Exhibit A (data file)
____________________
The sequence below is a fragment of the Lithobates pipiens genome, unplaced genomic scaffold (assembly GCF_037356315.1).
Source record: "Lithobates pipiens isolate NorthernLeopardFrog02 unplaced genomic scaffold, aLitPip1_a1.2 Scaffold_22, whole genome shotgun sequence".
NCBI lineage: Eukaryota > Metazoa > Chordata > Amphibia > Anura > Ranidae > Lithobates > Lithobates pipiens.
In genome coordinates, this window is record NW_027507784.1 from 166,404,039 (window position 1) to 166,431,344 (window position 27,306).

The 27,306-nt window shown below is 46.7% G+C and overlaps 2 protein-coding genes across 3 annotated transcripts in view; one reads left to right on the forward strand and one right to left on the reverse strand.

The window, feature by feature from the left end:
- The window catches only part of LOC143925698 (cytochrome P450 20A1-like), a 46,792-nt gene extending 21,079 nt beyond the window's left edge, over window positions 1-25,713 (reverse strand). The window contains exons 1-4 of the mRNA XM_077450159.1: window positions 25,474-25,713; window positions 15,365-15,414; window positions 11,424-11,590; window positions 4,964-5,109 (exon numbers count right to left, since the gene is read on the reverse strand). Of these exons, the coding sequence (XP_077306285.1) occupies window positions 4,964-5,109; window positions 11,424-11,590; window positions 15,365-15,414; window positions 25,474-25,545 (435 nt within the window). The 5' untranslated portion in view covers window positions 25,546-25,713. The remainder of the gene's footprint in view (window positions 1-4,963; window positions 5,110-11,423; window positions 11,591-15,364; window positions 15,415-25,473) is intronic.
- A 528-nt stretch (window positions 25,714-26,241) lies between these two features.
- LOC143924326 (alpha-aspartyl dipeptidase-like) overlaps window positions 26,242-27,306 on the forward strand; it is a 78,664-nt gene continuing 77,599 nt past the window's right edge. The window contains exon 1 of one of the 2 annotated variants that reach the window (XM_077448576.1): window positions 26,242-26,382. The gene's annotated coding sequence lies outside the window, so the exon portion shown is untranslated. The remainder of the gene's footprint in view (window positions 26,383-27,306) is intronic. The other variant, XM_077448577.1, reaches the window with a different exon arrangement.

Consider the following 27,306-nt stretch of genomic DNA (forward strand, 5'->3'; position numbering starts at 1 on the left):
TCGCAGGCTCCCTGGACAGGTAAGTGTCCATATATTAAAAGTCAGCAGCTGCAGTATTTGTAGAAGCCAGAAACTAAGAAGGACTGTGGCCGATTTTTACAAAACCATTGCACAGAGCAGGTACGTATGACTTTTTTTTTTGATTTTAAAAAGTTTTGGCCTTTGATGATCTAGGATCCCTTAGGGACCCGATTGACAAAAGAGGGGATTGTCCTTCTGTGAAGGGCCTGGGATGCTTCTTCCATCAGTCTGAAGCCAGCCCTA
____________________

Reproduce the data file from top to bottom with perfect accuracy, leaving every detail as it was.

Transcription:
The sequence below is a fragment of the Lithobates pipiens genome, unplaced genomic scaffold (assembly GCF_037356315.1).
Source record: "Lithobates pipiens isolate NorthernLeopardFrog02 unplaced genomic scaffold, aLitPip1_a1.2 Scaffold_22, whole genome shotgun sequence".
NCBI lineage: Eukaryota > Metazoa > Chordata > Amphibia > Anura > Ranidae > Lithobates > Lithobates pipiens.
In genome coordinates, this window is record NW_027507784.1 from 166,404,039 (window position 1) to 166,431,344 (window position 27,306).

The 27,306-nt window shown below is 46.7% G+C and overlaps 2 protein-coding genes across 3 annotated transcripts in view; one reads left to right on the forward strand and one right to left on the reverse strand.

The window, feature by feature from the left end:
- The window catches only part of LOC143925698 (cytochrome P450 20A1-like), a 46,792-nt gene extending 21,079 nt beyond the window's left edge, over window positions 1-25,713 (reverse strand). The window contains exons 1-4 of the mRNA XM_077450159.1: window positions 25,474-25,713; window positions 15,365-15,414; window positions 11,424-11,590; window positions 4,964-5,109 (exon numbers count right to left, since the gene is read on the reverse strand). Of these exons, the coding sequence (XP_077306285.1) occupies window positions 4,964-5,109; window positions 11,424-11,590; window positions 15,365-15,414; window positions 25,474-25,545 (435 nt within the window). The 5' untranslated portion in view covers window positions 25,546-25,713. The remainder of the gene's footprint in view (window positions 1-4,963; window positions 5,110-11,423; window positions 11,591-15,364; window positions 15,415-25,473) is intronic.
- A 528-nt stretch (window positions 25,714-26,241) lies between these two features.
- LOC143924326 (alpha-aspartyl dipeptidase-like) overlaps window positions 26,242-27,306 on the forward strand; it is a 78,664-nt gene continuing 77,599 nt past the window's right edge. The window contains exon 1 of one of the 2 annotated variants that reach the window (XM_077448576.1): window positions 26,242-26,382. The gene's annotated coding sequence lies outside the window, so the exon portion shown is untranslated. The remainder of the gene's footprint in view (window positions 26,383-27,306) is intronic. The other variant, XM_077448577.1, reaches the window with a different exon arrangement.

Consider the following 27,306-nt stretch of genomic DNA (forward strand, 5'->3'; position numbering starts at 1 on the left):
TCGCAGGCTCCCTGGACAGGTAAGTGTCCATATATTAAAAGTCAGCAGCTGCAGTATTTGTAGAAGCCAGAAACTAAGAAGGACTGTGGCCGATTTTTACAAAACCATTGCACAGAGCAGGTACGTATGACTTTTTTTTTTGATTTTAAAAAGTTTTGGCCTTTGATGATCTAGGATCCCTTAGGGACCCGATTGACAAAAGAGGGGATTGTCCTTCTGTGAAGGGCCTGGGATGCTTCTTCCATCAGTCTGAAGCCAGCCCTA